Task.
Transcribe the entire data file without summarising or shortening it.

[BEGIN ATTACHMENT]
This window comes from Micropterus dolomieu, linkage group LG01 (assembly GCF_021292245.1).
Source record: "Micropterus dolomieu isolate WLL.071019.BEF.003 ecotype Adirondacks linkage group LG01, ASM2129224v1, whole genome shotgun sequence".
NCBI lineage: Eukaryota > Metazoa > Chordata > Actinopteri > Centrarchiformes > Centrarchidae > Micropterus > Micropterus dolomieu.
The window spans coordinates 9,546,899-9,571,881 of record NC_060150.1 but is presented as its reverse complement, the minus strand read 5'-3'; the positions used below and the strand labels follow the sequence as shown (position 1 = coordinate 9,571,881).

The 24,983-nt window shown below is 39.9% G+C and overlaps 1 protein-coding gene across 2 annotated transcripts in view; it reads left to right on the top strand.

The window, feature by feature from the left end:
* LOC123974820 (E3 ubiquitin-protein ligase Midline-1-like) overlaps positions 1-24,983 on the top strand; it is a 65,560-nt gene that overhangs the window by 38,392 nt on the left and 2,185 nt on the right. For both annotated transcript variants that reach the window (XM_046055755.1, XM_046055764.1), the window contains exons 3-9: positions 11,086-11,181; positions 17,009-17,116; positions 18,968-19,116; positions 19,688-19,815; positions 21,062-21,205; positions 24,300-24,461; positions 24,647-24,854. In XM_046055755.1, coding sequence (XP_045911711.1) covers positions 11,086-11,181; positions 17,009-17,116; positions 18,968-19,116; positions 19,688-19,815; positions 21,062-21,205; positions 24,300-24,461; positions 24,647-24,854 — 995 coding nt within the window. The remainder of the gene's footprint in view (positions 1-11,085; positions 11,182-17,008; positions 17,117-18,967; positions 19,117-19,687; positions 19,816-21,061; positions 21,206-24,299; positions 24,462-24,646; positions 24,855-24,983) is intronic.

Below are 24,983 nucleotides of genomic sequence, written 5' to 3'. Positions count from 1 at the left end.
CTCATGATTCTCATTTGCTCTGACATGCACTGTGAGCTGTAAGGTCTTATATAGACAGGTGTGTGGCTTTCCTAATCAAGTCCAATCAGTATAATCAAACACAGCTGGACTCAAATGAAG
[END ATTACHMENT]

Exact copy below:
This window comes from Micropterus dolomieu, linkage group LG01 (assembly GCF_021292245.1).
Source record: "Micropterus dolomieu isolate WLL.071019.BEF.003 ecotype Adirondacks linkage group LG01, ASM2129224v1, whole genome shotgun sequence".
NCBI lineage: Eukaryota > Metazoa > Chordata > Actinopteri > Centrarchiformes > Centrarchidae > Micropterus > Micropterus dolomieu.
The window spans coordinates 9,546,899-9,571,881 of record NC_060150.1 but is presented as its reverse complement, the minus strand read 5'-3'; the positions used below and the strand labels follow the sequence as shown (position 1 = coordinate 9,571,881).

The 24,983-nt window shown below is 39.9% G+C and overlaps 1 protein-coding gene across 2 annotated transcripts in view; it reads left to right on the top strand.

The window, feature by feature from the left end:
* LOC123974820 (E3 ubiquitin-protein ligase Midline-1-like) overlaps positions 1-24,983 on the top strand; it is a 65,560-nt gene that overhangs the window by 38,392 nt on the left and 2,185 nt on the right. For both annotated transcript variants that reach the window (XM_046055755.1, XM_046055764.1), the window contains exons 3-9: positions 11,086-11,181; positions 17,009-17,116; positions 18,968-19,116; positions 19,688-19,815; positions 21,062-21,205; positions 24,300-24,461; positions 24,647-24,854. In XM_046055755.1, coding sequence (XP_045911711.1) covers positions 11,086-11,181; positions 17,009-17,116; positions 18,968-19,116; positions 19,688-19,815; positions 21,062-21,205; positions 24,300-24,461; positions 24,647-24,854 — 995 coding nt within the window. The remainder of the gene's footprint in view (positions 1-11,085; positions 11,182-17,008; positions 17,117-18,967; positions 19,117-19,687; positions 19,816-21,061; positions 21,206-24,299; positions 24,462-24,646; positions 24,855-24,983) is intronic.

Below are 24,983 nucleotides of genomic sequence, written 5' to 3'. Positions count from 1 at the left end.
CTCATGATTCTCATTTGCTCTGACATGCACTGTGAGCTGTAAGGTCTTATATAGACAGGTGTGTGGCTTTCCTAATCAAGTCCAATCAGTATAATCAAACACAGCTGGACTCAAATGAAG